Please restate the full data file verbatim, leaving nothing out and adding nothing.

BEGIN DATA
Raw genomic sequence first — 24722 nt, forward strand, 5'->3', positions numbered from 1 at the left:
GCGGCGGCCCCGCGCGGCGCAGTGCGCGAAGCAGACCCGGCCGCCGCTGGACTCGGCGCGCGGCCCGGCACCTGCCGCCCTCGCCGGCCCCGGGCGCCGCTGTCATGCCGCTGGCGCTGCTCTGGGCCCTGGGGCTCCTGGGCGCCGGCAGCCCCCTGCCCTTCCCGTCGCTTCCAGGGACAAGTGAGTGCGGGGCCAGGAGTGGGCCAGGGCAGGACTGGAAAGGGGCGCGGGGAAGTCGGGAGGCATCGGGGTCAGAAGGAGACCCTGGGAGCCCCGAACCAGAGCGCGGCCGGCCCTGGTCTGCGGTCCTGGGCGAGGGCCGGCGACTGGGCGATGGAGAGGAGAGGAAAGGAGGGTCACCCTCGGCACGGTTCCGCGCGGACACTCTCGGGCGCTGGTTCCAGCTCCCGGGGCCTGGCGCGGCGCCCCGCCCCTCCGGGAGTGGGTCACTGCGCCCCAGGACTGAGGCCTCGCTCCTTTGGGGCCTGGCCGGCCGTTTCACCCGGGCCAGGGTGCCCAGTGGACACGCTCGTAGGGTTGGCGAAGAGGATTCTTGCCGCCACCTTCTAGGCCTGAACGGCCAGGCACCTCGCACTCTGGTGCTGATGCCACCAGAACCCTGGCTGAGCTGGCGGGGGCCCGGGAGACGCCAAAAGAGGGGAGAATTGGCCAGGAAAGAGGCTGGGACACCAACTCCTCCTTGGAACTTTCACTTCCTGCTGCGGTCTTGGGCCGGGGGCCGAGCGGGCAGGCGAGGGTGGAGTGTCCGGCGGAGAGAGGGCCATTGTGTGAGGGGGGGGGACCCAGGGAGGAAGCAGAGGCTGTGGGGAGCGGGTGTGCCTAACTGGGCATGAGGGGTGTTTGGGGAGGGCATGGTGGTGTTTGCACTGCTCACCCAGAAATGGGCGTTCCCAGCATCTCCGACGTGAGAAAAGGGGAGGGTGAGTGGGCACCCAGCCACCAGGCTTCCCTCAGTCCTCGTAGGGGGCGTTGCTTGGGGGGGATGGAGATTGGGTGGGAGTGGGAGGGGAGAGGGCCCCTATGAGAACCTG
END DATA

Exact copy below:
Raw genomic sequence first — 24722 nt, forward strand, 5'->3', positions numbered from 1 at the left:
GCGGCGGCCCCGCGCGGCGCAGTGCGCGAAGCAGACCCGGCCGCCGCTGGACTCGGCGCGCGGCCCGGCACCTGCCGCCCTCGCCGGCCCCGGGCGCCGCTGTCATGCCGCTGGCGCTGCTCTGGGCCCTGGGGCTCCTGGGCGCCGGCAGCCCCCTGCCCTTCCCGTCGCTTCCAGGGACAAGTGAGTGCGGGGCCAGGAGTGGGCCAGGGCAGGACTGGAAAGGGGCGCGGGGAAGTCGGGAGGCATCGGGGTCAGAAGGAGACCCTGGGAGCCCCGAACCAGAGCGCGGCCGGCCCTGGTCTGCGGTCCTGGGCGAGGGCCGGCGACTGGGCGATGGAGAGGAGAGGAAAGGAGGGTCACCCTCGGCACGGTTCCGCGCGGACACTCTCGGGCGCTGGTTCCAGCTCCCGGGGCCTGGCGCGGCGCCCCGCCCCTCCGGGAGTGGGTCACTGCGCCCCAGGACTGAGGCCTCGCTCCTTTGGGGCCTGGCCGGCCGTTTCACCCGGGCCAGGGTGCCCAGTGGACACGCTCGTAGGGTTGGCGAAGAGGATTCTTGCCGCCACCTTCTAGGCCTGAACGGCCAGGCACCTCGCACTCTGGTGCTGATGCCACCAGAACCCTGGCTGAGCTGGCGGGGGCCCGGGAGACGCCAAAAGAGGGGAGAATTGGCCAGGAAAGAGGCTGGGACACCAACTCCTCCTTGGAACTTTCACTTCCTGCTGCGGTCTTGGGCCGGGGGCCGAGCGGGCAGGCGAGGGTGGAGTGTCCGGCGGAGAGAGGGCCATTGTGTGAGGGGGGGGGACCCAGGGAGGAAGCAGAGGCTGTGGGGAGCGGGTGTGCCTAACTGGGCATGAGGGGTGTTTGGGGAGGGCATGGTGGTGTTTGCACTGCTCACCCAGAAATGGGCGTTCCCAGCATCTCCGACGTGAGAAAAGGGGAGGGTGAGTGGGCACCCAGCCACCAGGCTTCCCTCAGTCCTCGTAGGGGGCGTTGCTTGGGGGGGATGGAGATTGGGTGGGAGTGGGAGGGGAGAGGGCCCCTATGAGAACCTG